The district court further found that any loan between a plan and a party in interest is a per se violation of 29 U.S.C. Sec. 1106(a)(1)(B). The trustees contended there was no violation because they did not loan plan assets to the Bank. The court correctly concluded, however, that Sec. 1106 proscribes loans made by the party in interest to the plan as well as the reverse.
We also agree with the district court that the trustees' reduction of the percentage of outstanding loans by the plan did not moot the issue of diversification. Because the defendants not only refused to assure the district court that they would maintain the reduced level of investments in real estate loans, but also "insist[ed] in a free hand in selecting investments for the plan," the diversification issue persists. Clearly, the issue could arise again, and the district court correctly proceeded to resolve it. Cf. Weinstein v. Bradford, 423 U.S. 147, 149, 96 S.Ct. 347, 348-49, 46 L.Ed.2d 350 (1975).
Turning to the Secretary's cross-appeal, we consider whether ERISA trustees are prevented from lending money to unrelated persons who thereafter use the loan proceeds to pay obligations to a party in interest. Precisely, we must decide whether 29 U.S.C. Sec. 1106 was violated when the trustees approved loans from plan funds which permitted the borrowers to pay off interim financing they had received from the Bank.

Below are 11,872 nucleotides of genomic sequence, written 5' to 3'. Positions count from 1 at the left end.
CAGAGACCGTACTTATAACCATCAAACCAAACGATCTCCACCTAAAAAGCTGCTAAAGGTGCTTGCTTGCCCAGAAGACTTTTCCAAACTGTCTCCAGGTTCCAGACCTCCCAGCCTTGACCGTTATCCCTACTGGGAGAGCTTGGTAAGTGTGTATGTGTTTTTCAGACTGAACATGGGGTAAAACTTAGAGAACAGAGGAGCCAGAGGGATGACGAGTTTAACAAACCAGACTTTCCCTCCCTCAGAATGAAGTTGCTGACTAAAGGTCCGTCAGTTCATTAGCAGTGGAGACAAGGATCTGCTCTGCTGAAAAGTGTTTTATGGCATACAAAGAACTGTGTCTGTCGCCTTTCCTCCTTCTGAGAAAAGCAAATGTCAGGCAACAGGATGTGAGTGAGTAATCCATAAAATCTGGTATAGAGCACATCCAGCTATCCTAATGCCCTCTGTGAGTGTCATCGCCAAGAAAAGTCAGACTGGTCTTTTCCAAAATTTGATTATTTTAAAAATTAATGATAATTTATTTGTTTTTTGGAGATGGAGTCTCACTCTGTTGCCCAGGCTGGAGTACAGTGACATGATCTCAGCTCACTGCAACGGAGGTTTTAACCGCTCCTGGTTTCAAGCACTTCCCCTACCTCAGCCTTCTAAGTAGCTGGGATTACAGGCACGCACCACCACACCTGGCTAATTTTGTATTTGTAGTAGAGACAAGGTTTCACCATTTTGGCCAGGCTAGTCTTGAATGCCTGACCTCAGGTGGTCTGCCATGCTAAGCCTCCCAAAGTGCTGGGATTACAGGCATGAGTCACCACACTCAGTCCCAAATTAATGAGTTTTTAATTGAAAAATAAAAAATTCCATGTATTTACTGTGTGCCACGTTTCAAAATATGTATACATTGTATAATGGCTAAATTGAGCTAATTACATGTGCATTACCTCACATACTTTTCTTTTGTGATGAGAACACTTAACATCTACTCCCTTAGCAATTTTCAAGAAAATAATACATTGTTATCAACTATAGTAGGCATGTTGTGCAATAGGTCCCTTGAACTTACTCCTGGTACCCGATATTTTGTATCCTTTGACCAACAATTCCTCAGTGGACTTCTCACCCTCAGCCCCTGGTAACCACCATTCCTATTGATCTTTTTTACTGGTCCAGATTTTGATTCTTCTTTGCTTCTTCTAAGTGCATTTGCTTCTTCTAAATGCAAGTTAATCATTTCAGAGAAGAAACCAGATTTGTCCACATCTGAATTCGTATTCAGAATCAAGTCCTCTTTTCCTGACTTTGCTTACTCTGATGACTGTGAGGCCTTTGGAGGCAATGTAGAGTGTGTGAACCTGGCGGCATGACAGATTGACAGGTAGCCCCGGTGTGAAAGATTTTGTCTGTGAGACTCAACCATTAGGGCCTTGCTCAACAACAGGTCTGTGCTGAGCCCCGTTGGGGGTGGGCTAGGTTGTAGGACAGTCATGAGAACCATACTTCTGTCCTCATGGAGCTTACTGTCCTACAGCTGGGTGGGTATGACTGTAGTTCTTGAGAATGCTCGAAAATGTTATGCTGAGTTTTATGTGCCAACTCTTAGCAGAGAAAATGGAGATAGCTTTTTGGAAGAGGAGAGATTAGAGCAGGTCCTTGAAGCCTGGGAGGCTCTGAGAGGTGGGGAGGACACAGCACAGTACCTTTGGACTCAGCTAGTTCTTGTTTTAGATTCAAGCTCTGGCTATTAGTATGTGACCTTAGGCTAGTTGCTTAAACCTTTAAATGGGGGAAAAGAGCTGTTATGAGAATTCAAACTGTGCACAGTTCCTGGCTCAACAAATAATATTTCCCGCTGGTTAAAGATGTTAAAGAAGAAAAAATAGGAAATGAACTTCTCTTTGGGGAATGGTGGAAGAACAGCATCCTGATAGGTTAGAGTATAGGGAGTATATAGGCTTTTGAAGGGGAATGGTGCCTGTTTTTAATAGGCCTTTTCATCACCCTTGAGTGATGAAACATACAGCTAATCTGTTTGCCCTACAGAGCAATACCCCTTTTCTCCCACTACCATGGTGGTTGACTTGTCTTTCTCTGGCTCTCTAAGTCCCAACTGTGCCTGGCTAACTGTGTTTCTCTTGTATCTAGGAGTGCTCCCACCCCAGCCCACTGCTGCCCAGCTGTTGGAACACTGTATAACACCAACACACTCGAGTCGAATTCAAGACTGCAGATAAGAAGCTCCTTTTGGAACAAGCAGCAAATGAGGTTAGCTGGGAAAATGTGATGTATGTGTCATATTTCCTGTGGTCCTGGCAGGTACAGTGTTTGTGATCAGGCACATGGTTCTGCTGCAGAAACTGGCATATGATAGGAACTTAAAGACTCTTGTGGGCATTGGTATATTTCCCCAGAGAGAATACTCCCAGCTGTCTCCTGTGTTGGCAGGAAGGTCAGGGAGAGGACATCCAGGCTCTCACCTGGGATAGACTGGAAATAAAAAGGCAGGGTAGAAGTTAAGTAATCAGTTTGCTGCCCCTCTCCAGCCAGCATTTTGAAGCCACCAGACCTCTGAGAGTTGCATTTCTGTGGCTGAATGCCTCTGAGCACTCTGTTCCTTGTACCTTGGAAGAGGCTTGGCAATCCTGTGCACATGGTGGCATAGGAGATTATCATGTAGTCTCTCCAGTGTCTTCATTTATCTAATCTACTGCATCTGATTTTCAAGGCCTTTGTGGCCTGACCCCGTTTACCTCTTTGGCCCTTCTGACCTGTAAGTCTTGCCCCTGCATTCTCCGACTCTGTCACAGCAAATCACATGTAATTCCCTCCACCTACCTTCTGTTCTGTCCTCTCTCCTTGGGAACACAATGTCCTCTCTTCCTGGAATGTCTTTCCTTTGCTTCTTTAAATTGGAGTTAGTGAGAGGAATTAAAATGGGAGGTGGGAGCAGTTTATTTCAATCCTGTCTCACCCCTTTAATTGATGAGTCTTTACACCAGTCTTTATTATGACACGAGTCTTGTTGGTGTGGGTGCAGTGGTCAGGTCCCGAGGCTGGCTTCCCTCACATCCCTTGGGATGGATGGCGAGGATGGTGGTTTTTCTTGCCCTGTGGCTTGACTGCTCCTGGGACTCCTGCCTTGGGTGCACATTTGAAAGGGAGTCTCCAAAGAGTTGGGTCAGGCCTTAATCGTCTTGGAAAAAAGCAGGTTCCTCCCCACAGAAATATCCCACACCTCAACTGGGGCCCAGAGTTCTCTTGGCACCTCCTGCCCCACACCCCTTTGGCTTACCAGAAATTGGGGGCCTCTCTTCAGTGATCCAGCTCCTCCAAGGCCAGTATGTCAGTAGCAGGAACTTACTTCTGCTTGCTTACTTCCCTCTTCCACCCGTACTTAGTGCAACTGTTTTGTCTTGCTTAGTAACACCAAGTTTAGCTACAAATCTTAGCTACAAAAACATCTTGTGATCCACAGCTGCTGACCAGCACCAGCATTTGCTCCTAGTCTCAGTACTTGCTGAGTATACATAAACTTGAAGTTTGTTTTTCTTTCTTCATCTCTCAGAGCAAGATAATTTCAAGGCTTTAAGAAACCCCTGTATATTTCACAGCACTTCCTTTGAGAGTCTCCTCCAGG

We note, initially, there is no specific provision of Sec. 1106 which prohibits a fiduciary from using plan assets for such a transaction. If the violation exists, therefore, it must arise by implication. It is the Secretary's contention that the transaction here implicated both Sec. 1106(a), which proscribes specific transactions between the plan and a party in interest, and Sec. 1106(b), which proscribes transactions between a plan and a fiduciary. He contends the requirement of 29 U.S.C. Sec. 1104 that a fiduciary act solely for the benefit of the plan is applicable here as well. Notwithstanding his inability to point to any provision of ERISA that specifically prohibits the transaction he complains of here, the Secretary argues the defendants committed a per se violation of the statute. We do not agree.
Alleging the transactions in controversy are inherently suspicious, the Secretary argues around the absence of a specific prohibition in the statute. He states that the public interest in maintaining the integrity of employee retirement plans demands a strict prohibition of any dealings in which doubt may be cast upon the loyalty of the fiduciary. While we do not denigrate the validity of the Secretary's concept of fiduciary responsibility, we are as unwilling as the district court to translate that concept into a per se violation when Congress has not done so. We agree with the district court that unless the act complained of falls within the specific list of dealings proscribed by Sec. 1106 (or within the sole dealing provision of Sec. 1104(a)(1)), the transaction does not constitute a per se violation of ERISA.
This is not to say the interjection of a third party into an otherwise prohibited transaction will sanitize an illegal dealing. Indeed, Sec. 1106(a)(1) by its own terms applies to sham dealings by proscribing "indirect" transactions. Accordingly, if the Secretary could have proved that the loans to third parties were a sham to avoid application of Sec. 1106(a), the transactions would have been prohibited transfers of plan assets.